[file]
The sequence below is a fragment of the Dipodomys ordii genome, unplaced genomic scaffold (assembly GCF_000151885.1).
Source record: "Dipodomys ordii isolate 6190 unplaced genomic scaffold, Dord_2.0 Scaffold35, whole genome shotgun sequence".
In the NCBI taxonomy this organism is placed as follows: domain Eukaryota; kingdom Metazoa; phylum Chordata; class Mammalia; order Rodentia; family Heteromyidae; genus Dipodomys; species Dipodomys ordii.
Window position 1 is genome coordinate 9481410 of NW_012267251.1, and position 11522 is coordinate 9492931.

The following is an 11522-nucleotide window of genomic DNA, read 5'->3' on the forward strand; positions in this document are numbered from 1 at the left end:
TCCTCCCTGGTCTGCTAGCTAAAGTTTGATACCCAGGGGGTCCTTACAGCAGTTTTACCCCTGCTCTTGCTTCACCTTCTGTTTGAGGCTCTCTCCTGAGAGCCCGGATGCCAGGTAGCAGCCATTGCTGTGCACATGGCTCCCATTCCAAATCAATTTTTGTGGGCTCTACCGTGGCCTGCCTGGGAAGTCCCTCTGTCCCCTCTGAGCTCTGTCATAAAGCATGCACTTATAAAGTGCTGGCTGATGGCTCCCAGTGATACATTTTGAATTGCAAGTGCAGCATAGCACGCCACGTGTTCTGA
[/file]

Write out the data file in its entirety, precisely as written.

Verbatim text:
The sequence below is a fragment of the Dipodomys ordii genome, unplaced genomic scaffold (assembly GCF_000151885.1).
Source record: "Dipodomys ordii isolate 6190 unplaced genomic scaffold, Dord_2.0 Scaffold35, whole genome shotgun sequence".
In the NCBI taxonomy this organism is placed as follows: domain Eukaryota; kingdom Metazoa; phylum Chordata; class Mammalia; order Rodentia; family Heteromyidae; genus Dipodomys; species Dipodomys ordii.
Window position 1 is genome coordinate 9481410 of NW_012267251.1, and position 11522 is coordinate 9492931.

The following is an 11522-nucleotide window of genomic DNA, read 5'->3' on the forward strand; positions in this document are numbered from 1 at the left end:
TCCTCCCTGGTCTGCTAGCTAAAGTTTGATACCCAGGGGGTCCTTACAGCAGTTTTACCCCTGCTCTTGCTTCACCTTCTGTTTGAGGCTCTCTCCTGAGAGCCCGGATGCCAGGTAGCAGCCATTGCTGTGCACATGGCTCCCATTCCAAATCAATTTTTGTGGGCTCTACCGTGGCCTGCCTGGGAAGTCCCTCTGTCCCCTCTGAGCTCTGTCATAAAGCATGCACTTATAAAGTGCTGGCTGATGGCTCCCAGTGATACATTTTGAATTGCAAGTGCAGCATAGCACGCCACGTGTTCTGA